Still the best Chinese food in town

General Tso’s Chicken is served on a bed of broccoli.

When Mike Mak’s father, S.K., and mother, Nancy, emigrated from Hong Kong to the United States, the couple was looking for the perfect city to start a new restaurant. After living in Chicago for a short time, S.K. hoped to find some place with a little more temperate climate.

“He didn’t like the cold weather,” Mike says.

After walking in what was, at the time, the Peking Chinese Restaurant at 3135 Calder Ave. in Beaumont, the Maks were sold. They’d found the perfect spot. With a major hospital in Christus –St. Elizabeth right across the street and direct access to I-10 less than a block away, a customer base was readily available. Thus, Great China was born.

That was 1979, and the restaurant is more popular than ever. There is nary a day that the restaurant isn’t packed during lunch hour, and the carryout counter is always bustling.

“About 70 percent of our business comes from our carryout,” Mike says. Waiter Moses Garfias, who has worked for Mike for more than 10 years, added that Fridays and Saturdays easily see around 500 orders in a day, and weekdays average around 250.

Besides the fact that the restaurant serves both traditional Mandarin-style and Cantonese Chinese food, the large portions for reasonable prices are probably one of the biggest perks when visiting this restaurant.

You’ll probably find this out on your first visit when you opt for a large order of the restaurant’s famous Shrimp Fried Rice ($7.95) versus a small ($5.95). Don’t let the “Small” label fool you. And the large is literally big enough to feed a family of four.

When asked why Great China, one of the first Chinese restaurants opened in Beaumont, according to Mike, hasn’t tried to reduce these portions over the years, Mike says he understands that some family budgets don’t allow for spending a lot eating out, and he wants them to enjoy both quality and quantity when they visit his restaurant.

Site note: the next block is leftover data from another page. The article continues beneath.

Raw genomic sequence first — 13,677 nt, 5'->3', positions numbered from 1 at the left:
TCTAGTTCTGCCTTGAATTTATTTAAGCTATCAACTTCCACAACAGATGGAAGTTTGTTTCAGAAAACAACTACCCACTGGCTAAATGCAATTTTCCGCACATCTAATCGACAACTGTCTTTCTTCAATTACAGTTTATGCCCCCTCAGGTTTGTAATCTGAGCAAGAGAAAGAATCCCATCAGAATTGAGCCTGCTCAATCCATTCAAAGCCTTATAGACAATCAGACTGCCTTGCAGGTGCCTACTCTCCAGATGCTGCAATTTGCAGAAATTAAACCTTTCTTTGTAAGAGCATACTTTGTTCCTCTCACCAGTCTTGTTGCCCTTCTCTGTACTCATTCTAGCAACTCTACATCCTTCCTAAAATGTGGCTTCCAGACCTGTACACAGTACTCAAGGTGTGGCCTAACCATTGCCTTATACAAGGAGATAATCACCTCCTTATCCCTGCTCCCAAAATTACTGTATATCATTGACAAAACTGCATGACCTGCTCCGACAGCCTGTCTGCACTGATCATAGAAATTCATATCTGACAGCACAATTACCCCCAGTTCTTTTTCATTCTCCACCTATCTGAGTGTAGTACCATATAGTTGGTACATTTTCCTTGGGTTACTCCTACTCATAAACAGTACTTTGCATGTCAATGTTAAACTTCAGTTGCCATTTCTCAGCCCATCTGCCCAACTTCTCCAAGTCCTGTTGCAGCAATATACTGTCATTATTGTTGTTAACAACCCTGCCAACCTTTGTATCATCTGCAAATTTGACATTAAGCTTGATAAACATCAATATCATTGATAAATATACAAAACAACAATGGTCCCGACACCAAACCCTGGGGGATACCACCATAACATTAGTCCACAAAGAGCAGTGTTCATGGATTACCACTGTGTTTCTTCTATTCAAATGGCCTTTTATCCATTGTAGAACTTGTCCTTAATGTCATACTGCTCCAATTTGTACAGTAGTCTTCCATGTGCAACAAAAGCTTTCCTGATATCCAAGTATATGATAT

The variety of menu options turns new customers into regulars, as a new food experience awaits them with every visit.

When asked about some of the most popular dishes on the Great China lunch menu, Garfias didn’t answer with one or two. There are nearly 10 menu items that customers regularly enjoy, he says.

The General Tso’s Chicken ($6.35) is always a solid choice. It has a little kick to it, as the chicken is prepared with a spicy sauce, but the bed of broccoli it is served on helps curtail the burn.

Let it be known that we have tried Mongolian Beef dishes from the casinos in Las Vegas, Lake Charles and many fancy restaurants in between, and without a doubt, Great China’s version ($6.35) is by far the best we have ever had. The beef is perfectly tendered and portioned, with a nice seasoning kick, and is complimented with another favorite of ours — fried rice. No worry about onions; this is exactly what you want in a fried rice, and it’s very light on the grease. “Perfect” is rarely used to describe food, but you can’t go wrong with this dish.

The Kung Po Chicken ($5.95) is another savory choice. Also served with a spicy sauce, this dish features water chestnuts, bamboo shoots, peanuts, vegetables and chili peppers with your choice of fried or steamed rice.

And if you are looking to try something a little more creative, give the Seafood Bird Nest from the House Dinner menu a shot. A mix of crab, shrimp, scallops, baby corn, snow peas, mushrooms, cauliflower, broccoli, and other veggies is sautéed and served on a deep fried noodle in the form of … yep, you guessed it, a bird nest. At $12.95, this, like all dishes at Great China, is reasonably priced and well worth the cost.

With all the success Great China has seen over the years, you would think the restaurant would open more locations or expand its business, but Mike says for now he is content with the perfect spot his father found on Calder more than 36 years ago. He and his wife, Amy, took over ownership of Great China when S.K. passed away in 1985 and haven’t looked back.

“We love it here. Beaumont is my hometown,” Mike says. “We’re happy, and the customers are happy too.”

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